And in 2010, a mix of scientists and industry partners formed the California Current Acidification Network (C-CAN), which works for more research on acidification. UC Davis and Hog Island, both members, have helped expand research along the coast. The relationship has helped Hog Island prepare for future water conditions and allowed the university to conduct research on the link between climate change and acidification.
For the first two years of the company’s collaboration with Hill, data were collected only once a month from a buoy in the estuary. Then the federal Central and Northern California Ocean Observing System (which goes by the mile-long acronym of CeNCOOS), offered to upgrade the system.
Now, it’s a round-the-clock operation that gives minute-by-minute data on water conditions. Hill runs a small lab tucked in the back of a shed at Hog Island’s Marshall oyster farm. The structure is damp and filled with loudly whining equipment. Tubes pump seawater directly in from the bay so the team can closely monitor changes in acidity, salinity, temperature and oxygen.
‘Stressful for oysters’
“You can get up in the morning and look at the charts and say, ‘Oh, the water is stressful for the oysters today,’” Hill said, pointing to a zigzagging line on the computer screen. “It gives them real-time information and a big picture of what’s happening in the bay.”
They’ve learned that the high acidity in the water is related to seasonal upwelling, or when the wind pushes surface water offshore, allowing the deeper, more acidic water to rise up. For now, hatcheries can grow spat during spring and summer, considered the off seasons. But by 2030, upwellings are expected to last longer, and by 2050, they could occur year-round, Hill said.
“The rate of change is something that we have never seen before as a planet,” Sawyer said. “And it’s measurable; you can’t argue with that. We have the data. We should pay attention to it now, immediately, and not later.”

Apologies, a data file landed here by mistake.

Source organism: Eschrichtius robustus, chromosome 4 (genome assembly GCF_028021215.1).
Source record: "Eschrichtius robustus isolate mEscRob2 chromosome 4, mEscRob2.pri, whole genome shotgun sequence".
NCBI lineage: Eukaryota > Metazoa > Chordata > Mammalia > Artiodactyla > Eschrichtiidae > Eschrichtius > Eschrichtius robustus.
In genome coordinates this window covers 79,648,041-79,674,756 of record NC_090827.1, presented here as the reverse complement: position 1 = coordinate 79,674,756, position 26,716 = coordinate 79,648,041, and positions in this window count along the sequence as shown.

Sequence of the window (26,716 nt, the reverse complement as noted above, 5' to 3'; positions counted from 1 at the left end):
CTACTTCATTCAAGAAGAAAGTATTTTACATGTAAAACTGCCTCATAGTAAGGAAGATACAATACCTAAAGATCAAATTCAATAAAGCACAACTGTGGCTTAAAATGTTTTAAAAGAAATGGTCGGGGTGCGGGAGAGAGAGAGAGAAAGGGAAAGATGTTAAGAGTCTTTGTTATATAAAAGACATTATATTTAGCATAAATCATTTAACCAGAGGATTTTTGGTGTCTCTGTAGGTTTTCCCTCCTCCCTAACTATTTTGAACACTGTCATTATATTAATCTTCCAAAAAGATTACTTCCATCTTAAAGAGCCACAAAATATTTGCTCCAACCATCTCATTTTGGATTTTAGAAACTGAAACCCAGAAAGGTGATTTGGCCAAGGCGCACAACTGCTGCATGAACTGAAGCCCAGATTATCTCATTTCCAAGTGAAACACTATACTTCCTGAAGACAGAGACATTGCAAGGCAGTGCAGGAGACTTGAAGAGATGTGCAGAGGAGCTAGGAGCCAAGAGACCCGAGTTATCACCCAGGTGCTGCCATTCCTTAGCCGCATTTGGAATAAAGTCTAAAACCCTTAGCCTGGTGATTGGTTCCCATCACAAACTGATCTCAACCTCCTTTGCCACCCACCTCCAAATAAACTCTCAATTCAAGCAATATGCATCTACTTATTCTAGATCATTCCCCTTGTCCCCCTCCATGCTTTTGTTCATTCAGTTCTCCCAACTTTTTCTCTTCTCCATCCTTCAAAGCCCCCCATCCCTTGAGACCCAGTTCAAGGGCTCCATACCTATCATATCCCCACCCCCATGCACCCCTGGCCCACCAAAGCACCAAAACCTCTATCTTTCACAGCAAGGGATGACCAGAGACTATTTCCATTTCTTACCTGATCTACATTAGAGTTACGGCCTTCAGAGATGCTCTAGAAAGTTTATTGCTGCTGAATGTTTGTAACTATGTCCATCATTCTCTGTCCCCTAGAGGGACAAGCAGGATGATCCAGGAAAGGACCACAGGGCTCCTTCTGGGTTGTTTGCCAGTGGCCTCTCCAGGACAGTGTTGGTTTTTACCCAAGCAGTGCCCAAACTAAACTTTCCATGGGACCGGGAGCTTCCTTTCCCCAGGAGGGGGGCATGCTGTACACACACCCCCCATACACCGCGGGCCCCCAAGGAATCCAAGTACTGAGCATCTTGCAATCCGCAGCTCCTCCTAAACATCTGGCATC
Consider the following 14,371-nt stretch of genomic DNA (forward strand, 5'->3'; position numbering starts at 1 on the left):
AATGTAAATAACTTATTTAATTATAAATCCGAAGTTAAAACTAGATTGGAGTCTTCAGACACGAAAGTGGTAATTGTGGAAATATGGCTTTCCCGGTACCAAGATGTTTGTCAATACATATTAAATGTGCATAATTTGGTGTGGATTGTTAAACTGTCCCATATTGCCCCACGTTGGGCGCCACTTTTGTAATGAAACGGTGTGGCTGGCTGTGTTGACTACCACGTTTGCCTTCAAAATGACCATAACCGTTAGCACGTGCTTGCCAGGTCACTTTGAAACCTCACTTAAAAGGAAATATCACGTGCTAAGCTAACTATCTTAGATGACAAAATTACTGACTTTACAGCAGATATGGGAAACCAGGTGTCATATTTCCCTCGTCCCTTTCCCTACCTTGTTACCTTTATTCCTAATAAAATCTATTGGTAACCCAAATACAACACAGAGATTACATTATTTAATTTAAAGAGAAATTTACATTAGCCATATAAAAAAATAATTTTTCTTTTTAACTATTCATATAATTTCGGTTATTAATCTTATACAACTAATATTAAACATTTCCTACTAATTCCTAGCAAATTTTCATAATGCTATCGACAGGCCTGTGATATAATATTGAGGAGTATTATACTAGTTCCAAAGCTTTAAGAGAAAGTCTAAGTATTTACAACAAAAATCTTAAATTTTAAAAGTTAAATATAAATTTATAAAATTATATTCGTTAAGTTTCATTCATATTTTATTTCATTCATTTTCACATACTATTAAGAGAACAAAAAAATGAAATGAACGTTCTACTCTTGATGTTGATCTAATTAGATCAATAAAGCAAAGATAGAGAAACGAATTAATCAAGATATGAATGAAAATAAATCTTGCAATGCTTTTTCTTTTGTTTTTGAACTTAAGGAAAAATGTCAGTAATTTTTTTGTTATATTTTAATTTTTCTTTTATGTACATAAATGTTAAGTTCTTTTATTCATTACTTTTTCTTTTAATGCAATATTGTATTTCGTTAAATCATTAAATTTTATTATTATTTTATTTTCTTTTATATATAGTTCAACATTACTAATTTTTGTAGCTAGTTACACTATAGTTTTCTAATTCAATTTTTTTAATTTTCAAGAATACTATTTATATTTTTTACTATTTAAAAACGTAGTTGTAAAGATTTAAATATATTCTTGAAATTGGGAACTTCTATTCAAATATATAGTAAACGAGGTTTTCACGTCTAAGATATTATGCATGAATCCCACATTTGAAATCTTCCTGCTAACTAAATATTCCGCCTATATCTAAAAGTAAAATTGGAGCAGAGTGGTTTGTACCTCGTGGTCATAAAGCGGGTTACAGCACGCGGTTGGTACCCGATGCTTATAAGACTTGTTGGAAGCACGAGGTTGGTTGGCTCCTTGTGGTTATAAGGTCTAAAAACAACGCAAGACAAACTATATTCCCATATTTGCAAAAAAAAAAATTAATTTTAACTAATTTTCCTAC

High mortality rate
The mortality rate for baby oysters is still high — anywhere from 50 to 100 percent. But oyster companies have learned to compensate for it by growing more spat in different locations. They’ve also put a quota on the amount of shellfish customers can buy. Diversifying will hopefully prevent another shortage like the one that hit from 2007 to 2010.
Sawyer and John Finger are planning to expand the company’s aquaculture operation. Within the next two years, they will open a $1.5 million oyster hatchery in Humboldt Bay. It will provide seeds to grow in Tomales Bay and, eventually, harvest some of its own oysters as well. Permits have been approved, and cultivation will start later this year.
A day on the farm
For now, operations at Hog Island Oyster Co.’s Marshall farm remain the same. Most mornings, workers slide on their rubber waders and guide a flat-bottomed boat onto the water. Then they slosh to the oyster racks nestled on the muddy floor, dragging them to the surface with long hooks. The smell of musty water and saltwater fills the air as they work.
Soon — and Sawyer hopes for a long time — those oysters will make their way to someone’s plate.
“I care about this on so many levels,” he said. “From a farming point of view, from business, from caring about my kids and the future generations who will have to deal with this. We live in a pretty amazing world, and I would like to preserve that as much as possible.”